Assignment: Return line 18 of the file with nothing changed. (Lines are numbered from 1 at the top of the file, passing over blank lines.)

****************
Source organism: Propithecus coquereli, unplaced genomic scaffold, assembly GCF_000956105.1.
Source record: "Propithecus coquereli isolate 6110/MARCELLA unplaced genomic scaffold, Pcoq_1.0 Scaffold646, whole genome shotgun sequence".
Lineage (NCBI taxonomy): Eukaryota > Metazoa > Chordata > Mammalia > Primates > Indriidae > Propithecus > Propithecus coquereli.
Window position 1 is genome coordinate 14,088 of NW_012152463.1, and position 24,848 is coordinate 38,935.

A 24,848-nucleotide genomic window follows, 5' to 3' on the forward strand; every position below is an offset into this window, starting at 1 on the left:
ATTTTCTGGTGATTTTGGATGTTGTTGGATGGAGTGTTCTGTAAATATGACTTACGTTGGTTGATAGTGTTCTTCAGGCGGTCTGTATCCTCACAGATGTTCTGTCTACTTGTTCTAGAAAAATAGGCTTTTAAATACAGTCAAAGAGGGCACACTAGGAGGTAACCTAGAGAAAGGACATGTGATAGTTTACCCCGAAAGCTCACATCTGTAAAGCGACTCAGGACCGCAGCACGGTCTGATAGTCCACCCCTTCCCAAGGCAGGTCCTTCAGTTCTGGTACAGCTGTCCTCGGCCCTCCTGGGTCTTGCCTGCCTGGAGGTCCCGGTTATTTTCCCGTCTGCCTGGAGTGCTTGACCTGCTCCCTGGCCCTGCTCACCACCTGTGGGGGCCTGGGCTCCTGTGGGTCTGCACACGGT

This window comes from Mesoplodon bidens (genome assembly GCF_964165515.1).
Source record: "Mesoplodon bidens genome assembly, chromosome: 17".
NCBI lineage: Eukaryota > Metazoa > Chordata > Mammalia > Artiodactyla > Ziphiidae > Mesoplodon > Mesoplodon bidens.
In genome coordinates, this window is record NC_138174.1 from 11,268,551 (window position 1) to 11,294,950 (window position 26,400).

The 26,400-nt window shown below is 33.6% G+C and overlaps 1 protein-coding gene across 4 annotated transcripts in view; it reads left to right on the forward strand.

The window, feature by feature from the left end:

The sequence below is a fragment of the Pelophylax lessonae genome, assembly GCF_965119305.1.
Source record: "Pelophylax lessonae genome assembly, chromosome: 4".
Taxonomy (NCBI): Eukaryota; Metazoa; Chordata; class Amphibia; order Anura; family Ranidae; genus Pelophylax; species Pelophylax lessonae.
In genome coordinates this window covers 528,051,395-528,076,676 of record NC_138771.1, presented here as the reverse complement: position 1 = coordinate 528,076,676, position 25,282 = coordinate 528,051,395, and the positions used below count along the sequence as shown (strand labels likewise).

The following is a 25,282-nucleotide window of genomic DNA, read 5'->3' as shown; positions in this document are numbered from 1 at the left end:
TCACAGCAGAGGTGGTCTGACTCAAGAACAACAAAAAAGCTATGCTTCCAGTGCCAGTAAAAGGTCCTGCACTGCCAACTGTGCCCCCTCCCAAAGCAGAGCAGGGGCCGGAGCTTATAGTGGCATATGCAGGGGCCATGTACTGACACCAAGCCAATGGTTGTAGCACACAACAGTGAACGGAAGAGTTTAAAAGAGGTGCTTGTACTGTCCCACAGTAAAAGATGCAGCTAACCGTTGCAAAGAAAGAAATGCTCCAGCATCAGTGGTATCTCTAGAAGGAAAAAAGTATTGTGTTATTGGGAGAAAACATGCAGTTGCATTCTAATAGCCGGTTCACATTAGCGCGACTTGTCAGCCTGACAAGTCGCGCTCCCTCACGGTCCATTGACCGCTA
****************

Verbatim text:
TCACAGCAGAGGTGGTCTGACTCAAGAACAACAAAAAAGCTATGCTTCCAGTGCCAGTAAAAGGTCCTGCACTGCCAACTGTGCCCCCTCCCAAAGCAGAGCAGGGGCCGGAGCTTATAGTGGCATATGCAGGGGCCATGTACTGACACCAAGCCAATGGTTGTAGCACACAACAGTGAACGGAAGAGTTTAAAAGAGGTGCTTGTACTGTCCCACAGTAAAAGATGCAGCTAACCGTTGCAAAGAAAGAAATGCTCCAGCATCAGTGGTATCTCTAGAAGGAAAAAAGTATTGTGTTATTGGGAGAAAACATGCAGTTGCATTCTAATAGCCGGTTCACATTAGCGCGACTTGTCAGCCTGACAAGTCGCGCTCCCTCACGGTCCATTGACCGCTA